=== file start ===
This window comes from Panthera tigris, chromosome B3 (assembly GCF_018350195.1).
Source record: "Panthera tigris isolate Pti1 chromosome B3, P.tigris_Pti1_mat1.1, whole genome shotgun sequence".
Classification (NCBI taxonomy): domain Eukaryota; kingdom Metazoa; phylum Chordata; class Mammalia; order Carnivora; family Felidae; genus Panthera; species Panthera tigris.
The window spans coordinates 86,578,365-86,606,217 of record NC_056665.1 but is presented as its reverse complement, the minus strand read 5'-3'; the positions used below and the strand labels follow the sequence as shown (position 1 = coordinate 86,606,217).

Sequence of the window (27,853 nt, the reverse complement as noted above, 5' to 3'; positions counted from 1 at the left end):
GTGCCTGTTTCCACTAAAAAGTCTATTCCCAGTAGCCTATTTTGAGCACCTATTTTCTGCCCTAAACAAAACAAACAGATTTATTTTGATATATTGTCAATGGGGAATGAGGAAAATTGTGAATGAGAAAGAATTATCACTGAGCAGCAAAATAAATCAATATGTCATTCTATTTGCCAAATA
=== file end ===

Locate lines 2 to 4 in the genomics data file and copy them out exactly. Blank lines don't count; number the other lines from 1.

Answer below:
Source record: "Panthera tigris isolate Pti1 chromosome B3, P.tigris_Pti1_mat1.1, whole genome shotgun sequence".
Classification (NCBI taxonomy): domain Eukaryota; kingdom Metazoa; phylum Chordata; class Mammalia; order Carnivora; family Felidae; genus Panthera; species Panthera tigris.
The window spans coordinates 86,578,365-86,606,217 of record NC_056665.1 but is presented as its reverse complement, the minus strand read 5'-3'; the positions used below and the strand labels follow the sequence as shown (position 1 = coordinate 86,606,217).